Originally based in Edinburgh and starting as a folk duo the ISB grew quickly into a rag tag group of exotic musicians and singers. They created a unique mix of traditional and world music elements possibly becoming the original folk psych band.  American musicologist and producer Joe Boyd signed the band to Elektra records, a label they shared with The Doors, Stooges and MC5 and in 1967 invited them to the Newport Festival where they played with Joni Mitchell and Leonard Cohen. By 1968 the ISB were filling the Albert and Festival Halls in London.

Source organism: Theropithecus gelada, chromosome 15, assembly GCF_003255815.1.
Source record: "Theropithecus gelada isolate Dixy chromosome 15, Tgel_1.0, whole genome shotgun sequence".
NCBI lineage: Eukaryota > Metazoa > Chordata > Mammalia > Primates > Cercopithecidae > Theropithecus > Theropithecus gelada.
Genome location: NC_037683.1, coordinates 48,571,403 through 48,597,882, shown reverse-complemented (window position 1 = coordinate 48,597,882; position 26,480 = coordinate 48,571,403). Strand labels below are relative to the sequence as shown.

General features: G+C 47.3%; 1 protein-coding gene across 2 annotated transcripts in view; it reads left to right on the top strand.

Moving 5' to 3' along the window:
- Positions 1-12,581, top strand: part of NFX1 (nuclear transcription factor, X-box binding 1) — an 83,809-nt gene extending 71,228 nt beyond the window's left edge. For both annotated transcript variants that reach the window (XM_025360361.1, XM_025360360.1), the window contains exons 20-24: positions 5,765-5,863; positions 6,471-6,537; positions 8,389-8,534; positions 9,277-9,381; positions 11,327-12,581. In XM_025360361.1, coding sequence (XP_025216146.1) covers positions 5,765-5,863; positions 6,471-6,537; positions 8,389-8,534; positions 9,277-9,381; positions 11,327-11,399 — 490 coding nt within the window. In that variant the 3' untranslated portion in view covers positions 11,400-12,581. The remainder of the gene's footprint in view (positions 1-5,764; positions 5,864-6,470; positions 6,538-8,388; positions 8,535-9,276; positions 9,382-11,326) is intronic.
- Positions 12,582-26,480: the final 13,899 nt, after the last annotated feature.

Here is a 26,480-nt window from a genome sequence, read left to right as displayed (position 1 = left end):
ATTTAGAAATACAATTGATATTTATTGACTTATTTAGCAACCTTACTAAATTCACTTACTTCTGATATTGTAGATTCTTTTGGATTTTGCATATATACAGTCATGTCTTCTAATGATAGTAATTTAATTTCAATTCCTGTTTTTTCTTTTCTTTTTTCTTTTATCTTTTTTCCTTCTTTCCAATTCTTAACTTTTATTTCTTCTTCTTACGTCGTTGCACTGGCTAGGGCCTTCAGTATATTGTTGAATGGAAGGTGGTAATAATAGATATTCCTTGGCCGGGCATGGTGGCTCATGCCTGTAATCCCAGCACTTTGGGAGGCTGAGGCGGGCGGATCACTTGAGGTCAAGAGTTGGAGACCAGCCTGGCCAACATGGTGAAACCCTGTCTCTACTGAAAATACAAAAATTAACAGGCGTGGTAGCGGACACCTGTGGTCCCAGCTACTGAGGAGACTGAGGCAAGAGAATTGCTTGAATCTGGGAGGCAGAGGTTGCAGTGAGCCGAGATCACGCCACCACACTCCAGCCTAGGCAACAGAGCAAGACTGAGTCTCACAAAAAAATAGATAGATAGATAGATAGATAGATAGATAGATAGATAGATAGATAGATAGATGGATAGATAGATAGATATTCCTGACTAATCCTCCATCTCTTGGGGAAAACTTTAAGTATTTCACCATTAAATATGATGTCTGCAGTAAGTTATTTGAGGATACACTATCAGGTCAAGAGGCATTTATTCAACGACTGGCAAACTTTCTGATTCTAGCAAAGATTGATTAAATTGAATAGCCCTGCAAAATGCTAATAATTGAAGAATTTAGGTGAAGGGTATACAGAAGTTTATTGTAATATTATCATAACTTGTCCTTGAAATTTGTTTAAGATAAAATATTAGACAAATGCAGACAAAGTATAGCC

Another fairly mysterious band.  Seemingly they were itinerant musicians with their members spread right across southern Scotland. Bodkin released their only LP in 1972 and probably only 100 copies were pressed originally. We do know their album was recorded in Falkirk and only hand drawn sleeves adorned its initial release. Most likely only sold at gigs originals now are a holy grail for collectors. If anyone can dig up more info on this amazing heavy/prog band (beyond them supporting Wishbone Ash and their organist later becoming a miner in South Africa) please drop us a line!

Billy Connolly and Gerry Rafferty


Before embarking on his life as a comedian Billy Connolly had been in the wonderfully monikered Humblebums along with Gerry Rafferty. Their five year career kicked off proper in 1969 with two LPs and two 45s, including this marvellous folk/psych single written and sung by the Big Yin.